Skip navigation
waitress-and-customer-in-masks.gif Antonio_Diaz/iStock/Getty Images Plus
Attorneys, industry leaders, state lawmakers and others weighed in on Friday, acknowledging that questions still remain, and that it may take time for the CDC guidelines to be taken up by state and local regulators.

New CDC guidelines for the vaccinated leave restaurants with dilemma

As restrictions fall away, operators weigh safety and economic risks of easing mask and physical distancing policies

After federal health officials on Thursday gave vaccinated people a green light to ditch their face masks and sit closer together, restaurant operators were left with some difficult decisions to make.

The Centers for Disease Control and Prevention updated its guidance to say vaccinated people in most settings no longer have to wear masks or remain socially distant, unless required by regulators. 

The guidance comes as the vaccines, now widely available, have proven to be very effective in protecting people from the disease that has killed more than 900,000 over the past 15 months. The move is expected to result in changes to state and local mask and social distancing requirements where they still exist.

But with about two-thirds of the country still unvaccinated, should restaurants continue to require guests and servers to wear masks? Should they ask for proof of vaccination? Is it safe to sit guests closer together?

And what does the Occupational Safety and Health Administration, or OSHA — the agency that actually has oversight over workplace safety — have to say about all this?

Attorneys, industry leaders, state lawmakers and others weighed in on Friday, acknowledging that questions still remain, and that it may take time for the CDC guidelines to be taken up by state and local regulators.

The National Restaurant Association on Friday said it is the process of updating its operating guidance — which currently recommends mask wearing — to reflect the CDC’s language, though officials said the new language was not yet available.

Larry Lynch, the association’s senior vice president of science and industry, said in a statement, “We still have a lot of questions for the CDC about how we need to implement their latest guidance. We are in the process of updating our COVID-19 Operating Guidance where it reflects the CDC’s previous language and after talking with CDC, will determine if other changes are needed.”

Attorney Kevin Troutman, co-chair of law firm Fisher Phillips’ healthcare practice, urged employers to look to OSHA, rather than the CDC, for advice on changing workplace policies. As of Friday, OSHA’s guidance had not been updated since January.

“Thus far, OSHA has said that fully vaccinated workers should not be treated differently than masked workers in terms of COVID protocols,” Troutman said in a statement. “CDC guidance does not override OSHA or state or local rules that are in place.  So even though OSHA may take note of CDC guidance, their statements thus far do not dovetail with the CDC. Employers must evaluate all these factors in determining what the guidance means for them.”

In a newsletter outlining some risks and hurdles to consider, Troutman said employers should tread cautiously if asking workers about vaccine status or even requiring vaccination. Workers who are unvaccinated and are required to continue wearing masks or stay physically distant could have a claim for retaliation if they are harassed or discriminated against, for example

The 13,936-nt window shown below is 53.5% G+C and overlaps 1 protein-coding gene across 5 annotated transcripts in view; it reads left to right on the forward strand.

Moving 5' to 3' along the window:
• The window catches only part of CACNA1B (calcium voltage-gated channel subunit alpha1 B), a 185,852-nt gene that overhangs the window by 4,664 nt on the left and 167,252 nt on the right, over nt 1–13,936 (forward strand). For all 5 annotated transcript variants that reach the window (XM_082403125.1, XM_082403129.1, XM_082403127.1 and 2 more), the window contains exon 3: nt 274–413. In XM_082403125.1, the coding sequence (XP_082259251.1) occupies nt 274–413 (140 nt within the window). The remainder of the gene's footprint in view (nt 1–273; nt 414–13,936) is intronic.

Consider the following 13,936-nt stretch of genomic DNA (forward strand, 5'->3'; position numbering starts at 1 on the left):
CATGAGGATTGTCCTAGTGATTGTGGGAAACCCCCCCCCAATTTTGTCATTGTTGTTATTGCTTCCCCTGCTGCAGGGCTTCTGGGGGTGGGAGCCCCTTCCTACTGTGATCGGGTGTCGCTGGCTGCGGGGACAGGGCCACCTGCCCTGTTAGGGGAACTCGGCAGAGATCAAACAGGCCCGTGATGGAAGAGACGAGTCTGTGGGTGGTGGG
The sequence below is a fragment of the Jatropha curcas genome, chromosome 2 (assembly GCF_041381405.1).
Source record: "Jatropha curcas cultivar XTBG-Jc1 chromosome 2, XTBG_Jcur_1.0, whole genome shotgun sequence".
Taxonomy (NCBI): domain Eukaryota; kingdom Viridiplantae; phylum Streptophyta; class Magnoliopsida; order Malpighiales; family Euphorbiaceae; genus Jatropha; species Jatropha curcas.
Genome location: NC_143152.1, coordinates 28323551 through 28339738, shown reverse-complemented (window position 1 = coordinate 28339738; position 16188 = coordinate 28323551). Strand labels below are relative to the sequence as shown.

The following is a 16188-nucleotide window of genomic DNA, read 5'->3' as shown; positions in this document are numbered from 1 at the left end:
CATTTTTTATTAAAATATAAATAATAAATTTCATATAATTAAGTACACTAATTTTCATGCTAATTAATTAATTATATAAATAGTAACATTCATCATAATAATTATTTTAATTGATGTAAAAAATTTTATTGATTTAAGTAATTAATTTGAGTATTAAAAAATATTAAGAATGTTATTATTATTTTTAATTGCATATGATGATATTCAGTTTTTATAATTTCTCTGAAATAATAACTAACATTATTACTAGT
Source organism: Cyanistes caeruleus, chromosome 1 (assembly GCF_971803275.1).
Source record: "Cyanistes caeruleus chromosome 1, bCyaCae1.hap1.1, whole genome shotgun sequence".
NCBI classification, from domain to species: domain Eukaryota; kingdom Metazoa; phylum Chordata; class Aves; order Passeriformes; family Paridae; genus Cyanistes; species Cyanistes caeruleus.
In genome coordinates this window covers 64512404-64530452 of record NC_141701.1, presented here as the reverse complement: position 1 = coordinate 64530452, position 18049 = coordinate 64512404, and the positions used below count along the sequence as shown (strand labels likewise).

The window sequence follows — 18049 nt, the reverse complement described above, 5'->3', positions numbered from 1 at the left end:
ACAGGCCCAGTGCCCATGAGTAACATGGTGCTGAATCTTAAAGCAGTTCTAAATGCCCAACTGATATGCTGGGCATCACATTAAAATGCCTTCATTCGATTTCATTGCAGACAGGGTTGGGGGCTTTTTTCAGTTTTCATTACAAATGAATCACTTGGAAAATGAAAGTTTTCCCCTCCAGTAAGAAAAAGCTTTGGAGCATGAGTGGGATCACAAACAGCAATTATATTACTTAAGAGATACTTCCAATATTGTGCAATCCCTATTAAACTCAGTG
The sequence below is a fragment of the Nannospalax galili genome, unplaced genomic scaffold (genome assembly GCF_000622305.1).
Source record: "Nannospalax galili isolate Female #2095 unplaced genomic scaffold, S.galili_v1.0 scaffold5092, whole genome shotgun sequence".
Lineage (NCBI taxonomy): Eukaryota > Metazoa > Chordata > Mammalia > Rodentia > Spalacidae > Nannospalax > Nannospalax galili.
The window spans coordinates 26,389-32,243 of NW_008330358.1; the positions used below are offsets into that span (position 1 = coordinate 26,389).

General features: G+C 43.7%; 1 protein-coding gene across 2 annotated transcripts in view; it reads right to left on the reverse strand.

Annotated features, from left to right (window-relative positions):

And, while OSHA can help with workplace guidance, restaurants are still left with questions about how to handle guests.

Troutman warns that asking guests about vaccination status is a “risky proposition, fraught with legal peril, which can vary by jurisdiction.” His advice: Best to consult with legal counsel.

But even as federal and state officials move closer to lifting pandemic restrictions, restaurant operators may choose to maintain a cautious approach.

Troutman notes that there could be competitive risks: workers may gravitate toward restaurants with looser mask requirements, for example. 

On the other hand, servers who deal with the public may prefer a workplace with more safety precautions in place — and so may guests.

Last year, the Aspen Institute’s Food and Society Program created a national Diner Code of Conduct offering guidance on maintaining a safe environment for patrons and guests. The code was developed in partnership with prominent restaurant operators, including José Andrés, as well as the James Beard Foundation, the NRA and Resy.

A key recommendation is requiring mask wearing for both restaurant workers and guests.

In a Washington Post editorial published this week — which was updated after the CDC announced its shift for the vaccinated — authors Corby Kummer, Andrés, Chicago restaurateur Rick Bayless and New York City restaurateur Russell Jackson, reiterated their call for protecting both guests and workers with mask and distancing policies.

“Until there’s a federally verified proof of vaccination or the CDC declares herd immunity, restaurants must prioritize protecting their workers and their guests — and that still means masks indoors, as the CDC recommends for groups that include unvaccinated people,” Kummer said in an email.

Contact Lisa Jennings at [email protected]

Follow her on Twitter: @livetodineout

Hide comments


  • Allowed HTML tags: <em> <strong> <blockquote> <br> <p>

Plain text

  • No HTML tags allowed.
  • Web page addresses and e-mail addresses turn into links automatically.
  • Lines and paragraphs break automatically.